Argens Has Become A Force For Huskies

Jan. 5, 2010

SEATTLE - When it comes to serious knee injuries, sometimes all the strengthening and rehab an athlete does is not enough. There are times when the mental hurdle alone is enough to limit the player on the floor.

This was exactly the scenario with Mackenzie Argens. Finally healthy and feeling confident, Argens is poised to have a career season for the Huskies.

'I agree,' Argens said. 'I'm a little more calm down low and I feel like I'm going up a lot stronger (with the ball).'

In the last three games, the 6-3 sophomore has been the go-to catalyst on offense. In those games, she's scored a combined 47 points, which is half of her total from all of last season. Against the Oregon schools on the road, Argens shot 68 percent (13-of-19) from the floor, mostly on a variety of close-range jumpers and layups. Her watershed moment, though, came against Oregon at Mac Court on New Year's Day. In the fast-paced game with the Ducks, Argens ran the floor well and feasted on easy layups. By the time the final buzzer went off, Argens had scored a career-best 21 points, topping the personal high (16) she set on Dec. 22 against Western Michigan.It's not just points either. Argens collected 25 rebounds in those three games, including a career-high nine against the Ducks.

It was the type of performance the program has felt Argens was capable of since she enrolled out of Roosevelt High School in Seattle, a local powerhouse.

But if the Huskies want to build a winning streak in the Pac-10, they'll need more consistent play from Argens, who is become more than a capable complement to leading scorer Sami Whitcomb.

The Washington women's basketball begins their first conference home series this weekend as they host the Arizona schools. At 6-6, the Huskies come into these games winner of four out of their last six and coming off a 1-1 split against the Oregon schools in the opening weekend of Pac -10 play.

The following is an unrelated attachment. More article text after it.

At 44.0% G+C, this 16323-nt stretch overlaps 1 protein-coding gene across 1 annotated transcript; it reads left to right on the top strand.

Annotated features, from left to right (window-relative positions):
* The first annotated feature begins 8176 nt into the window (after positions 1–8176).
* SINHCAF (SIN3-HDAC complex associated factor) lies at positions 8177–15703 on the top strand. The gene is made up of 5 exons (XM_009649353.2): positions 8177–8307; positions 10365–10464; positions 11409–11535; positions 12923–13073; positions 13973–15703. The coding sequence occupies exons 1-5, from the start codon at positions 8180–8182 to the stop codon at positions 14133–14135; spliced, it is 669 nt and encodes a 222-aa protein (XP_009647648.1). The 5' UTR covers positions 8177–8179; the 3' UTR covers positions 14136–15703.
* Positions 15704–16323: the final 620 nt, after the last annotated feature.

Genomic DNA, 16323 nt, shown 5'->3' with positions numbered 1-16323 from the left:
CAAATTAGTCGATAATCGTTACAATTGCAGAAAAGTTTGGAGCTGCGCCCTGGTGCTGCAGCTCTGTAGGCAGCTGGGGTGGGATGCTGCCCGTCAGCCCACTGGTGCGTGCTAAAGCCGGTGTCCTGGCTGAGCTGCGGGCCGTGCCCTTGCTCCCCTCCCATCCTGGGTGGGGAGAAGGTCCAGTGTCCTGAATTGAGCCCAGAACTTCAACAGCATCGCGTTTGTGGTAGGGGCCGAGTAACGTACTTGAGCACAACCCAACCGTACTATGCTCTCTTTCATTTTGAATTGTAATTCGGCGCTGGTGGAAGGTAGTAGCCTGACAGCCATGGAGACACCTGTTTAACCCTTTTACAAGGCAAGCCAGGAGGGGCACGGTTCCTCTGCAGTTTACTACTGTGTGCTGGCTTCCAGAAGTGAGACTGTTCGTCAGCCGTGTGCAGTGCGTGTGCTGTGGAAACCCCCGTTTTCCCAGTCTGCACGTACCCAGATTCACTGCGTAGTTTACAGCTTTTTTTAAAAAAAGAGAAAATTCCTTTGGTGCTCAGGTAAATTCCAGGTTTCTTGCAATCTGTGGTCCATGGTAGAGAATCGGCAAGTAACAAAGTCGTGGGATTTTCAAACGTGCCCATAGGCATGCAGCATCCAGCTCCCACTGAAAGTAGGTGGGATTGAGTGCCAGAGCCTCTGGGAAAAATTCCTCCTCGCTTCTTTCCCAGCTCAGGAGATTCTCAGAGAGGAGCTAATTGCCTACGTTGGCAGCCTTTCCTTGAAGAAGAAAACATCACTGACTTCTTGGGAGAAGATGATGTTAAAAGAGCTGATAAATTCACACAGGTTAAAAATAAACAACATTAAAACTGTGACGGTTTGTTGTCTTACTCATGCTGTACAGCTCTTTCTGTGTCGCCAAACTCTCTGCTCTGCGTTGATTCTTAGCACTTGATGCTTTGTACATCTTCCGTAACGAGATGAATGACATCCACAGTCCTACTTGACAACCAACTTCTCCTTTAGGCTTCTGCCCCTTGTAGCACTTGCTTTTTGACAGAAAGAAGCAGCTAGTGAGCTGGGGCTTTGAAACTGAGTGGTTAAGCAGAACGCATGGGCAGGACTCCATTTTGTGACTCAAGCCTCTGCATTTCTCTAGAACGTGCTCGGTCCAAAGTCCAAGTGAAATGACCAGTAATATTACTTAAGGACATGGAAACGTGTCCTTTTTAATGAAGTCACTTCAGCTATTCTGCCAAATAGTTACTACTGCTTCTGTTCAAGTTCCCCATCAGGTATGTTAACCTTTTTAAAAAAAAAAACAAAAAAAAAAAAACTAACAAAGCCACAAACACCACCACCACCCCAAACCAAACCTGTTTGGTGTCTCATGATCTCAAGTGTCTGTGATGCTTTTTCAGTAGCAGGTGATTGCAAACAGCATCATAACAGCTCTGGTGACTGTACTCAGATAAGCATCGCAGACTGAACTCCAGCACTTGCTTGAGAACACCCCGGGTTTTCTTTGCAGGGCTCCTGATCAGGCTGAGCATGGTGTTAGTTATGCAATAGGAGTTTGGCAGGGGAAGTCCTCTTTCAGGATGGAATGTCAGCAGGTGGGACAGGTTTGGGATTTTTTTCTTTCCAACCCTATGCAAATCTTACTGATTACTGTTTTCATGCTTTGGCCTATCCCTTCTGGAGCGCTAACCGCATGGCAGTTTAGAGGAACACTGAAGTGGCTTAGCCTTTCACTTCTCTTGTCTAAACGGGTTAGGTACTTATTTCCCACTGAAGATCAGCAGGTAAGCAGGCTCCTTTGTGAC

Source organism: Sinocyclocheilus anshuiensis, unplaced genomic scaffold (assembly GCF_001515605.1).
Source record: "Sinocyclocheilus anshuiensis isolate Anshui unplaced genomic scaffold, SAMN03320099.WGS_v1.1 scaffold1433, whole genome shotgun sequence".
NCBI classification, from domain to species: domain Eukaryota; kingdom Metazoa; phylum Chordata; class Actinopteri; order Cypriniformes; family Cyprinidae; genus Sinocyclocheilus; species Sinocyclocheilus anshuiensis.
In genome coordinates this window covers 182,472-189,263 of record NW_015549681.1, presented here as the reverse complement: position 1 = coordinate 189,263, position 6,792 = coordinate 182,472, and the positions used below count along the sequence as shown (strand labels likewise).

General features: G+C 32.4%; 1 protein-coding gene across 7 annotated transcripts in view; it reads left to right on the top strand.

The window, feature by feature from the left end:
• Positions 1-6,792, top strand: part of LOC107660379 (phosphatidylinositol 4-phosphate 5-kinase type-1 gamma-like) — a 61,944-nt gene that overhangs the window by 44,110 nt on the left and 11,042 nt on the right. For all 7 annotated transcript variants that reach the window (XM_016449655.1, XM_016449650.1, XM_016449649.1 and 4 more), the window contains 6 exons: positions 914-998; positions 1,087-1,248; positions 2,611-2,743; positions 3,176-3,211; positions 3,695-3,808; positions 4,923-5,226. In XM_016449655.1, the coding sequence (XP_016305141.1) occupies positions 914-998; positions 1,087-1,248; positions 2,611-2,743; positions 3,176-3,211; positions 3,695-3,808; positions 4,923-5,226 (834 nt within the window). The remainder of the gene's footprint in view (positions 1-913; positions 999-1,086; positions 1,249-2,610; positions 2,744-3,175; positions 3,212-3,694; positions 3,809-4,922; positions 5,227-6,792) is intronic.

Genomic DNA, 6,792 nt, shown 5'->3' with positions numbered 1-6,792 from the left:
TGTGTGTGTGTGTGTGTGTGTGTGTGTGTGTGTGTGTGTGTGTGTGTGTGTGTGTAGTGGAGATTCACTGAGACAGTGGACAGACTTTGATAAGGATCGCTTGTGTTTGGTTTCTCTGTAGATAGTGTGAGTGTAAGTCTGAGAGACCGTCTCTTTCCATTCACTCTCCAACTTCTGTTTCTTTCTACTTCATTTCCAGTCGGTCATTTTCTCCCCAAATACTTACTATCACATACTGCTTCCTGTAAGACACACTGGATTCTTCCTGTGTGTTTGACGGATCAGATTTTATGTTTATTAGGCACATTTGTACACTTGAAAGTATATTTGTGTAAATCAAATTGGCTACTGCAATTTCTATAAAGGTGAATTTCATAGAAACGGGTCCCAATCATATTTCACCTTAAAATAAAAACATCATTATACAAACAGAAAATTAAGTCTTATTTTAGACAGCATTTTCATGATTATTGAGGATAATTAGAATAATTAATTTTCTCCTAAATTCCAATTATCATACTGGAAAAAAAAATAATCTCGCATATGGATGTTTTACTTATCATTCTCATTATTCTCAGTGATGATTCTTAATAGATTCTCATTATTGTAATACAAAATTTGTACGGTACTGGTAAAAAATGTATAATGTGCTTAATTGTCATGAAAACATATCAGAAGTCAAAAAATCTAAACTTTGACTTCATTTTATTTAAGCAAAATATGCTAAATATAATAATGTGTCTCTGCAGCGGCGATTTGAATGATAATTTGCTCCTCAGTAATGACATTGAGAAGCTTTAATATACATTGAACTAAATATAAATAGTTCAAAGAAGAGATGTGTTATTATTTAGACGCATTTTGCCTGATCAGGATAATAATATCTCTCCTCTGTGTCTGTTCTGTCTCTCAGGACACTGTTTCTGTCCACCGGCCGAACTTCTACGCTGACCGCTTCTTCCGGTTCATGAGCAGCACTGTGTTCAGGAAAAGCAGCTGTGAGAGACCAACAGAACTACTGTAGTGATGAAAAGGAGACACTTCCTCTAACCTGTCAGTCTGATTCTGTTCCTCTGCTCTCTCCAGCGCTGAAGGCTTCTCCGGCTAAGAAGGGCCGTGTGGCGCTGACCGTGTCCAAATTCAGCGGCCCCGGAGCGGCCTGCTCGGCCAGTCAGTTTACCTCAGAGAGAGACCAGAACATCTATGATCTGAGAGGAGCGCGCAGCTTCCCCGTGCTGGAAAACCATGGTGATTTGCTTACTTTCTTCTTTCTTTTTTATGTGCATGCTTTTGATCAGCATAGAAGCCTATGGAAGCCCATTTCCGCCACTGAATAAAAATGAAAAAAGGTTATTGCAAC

The emphasis was on playing at home, which the team hasn't done since the finale of the Husky Classic on Nov. 29 - a span of almost six weeks. In between, the Huskies have gone 4-3 in those road games, including a spectacular win over Oregon State in Corvallis on Jan. 3.

'It is so nice to be home,' Jackson said. 'As much as we've had a couple practices a week here, it would be nice to be in front of our own fans screaming for us. We are excited.'

The laborious road trip helped Coach Jackson learn more about her team's character. 'The team has tremendous resilience' says Jackson. Players came together and showed toughness by battling and leaving all the effort on the court.

The genuine excitement about being home increased the already optimistic views on how the team is playing, especially the play of Argens as of late.

'We've been practicing a lot. The guards getting the ball inside and sealing and seeing what is opening down low, just practicing a lot on that,' Argens said.

Coming off the big weekend, Mackenzie expects more attention down in the low post. With the Huskies impressive post play, the guards will be important for having success this weekend.

Both Arizona schools are coming into Seattle after being swept by UCLA and USC. Poor shooting and turnovers were the commonality for losing in both games. However, both teams hope to use one of their strengths to rebound.

Although they have been struggling, Husky players know this will be a tough and physical series. Keys to being successful are to, as Argens put it: 'Come at them hard. Be the aggressors and be the ones to show them that we've come to play.'

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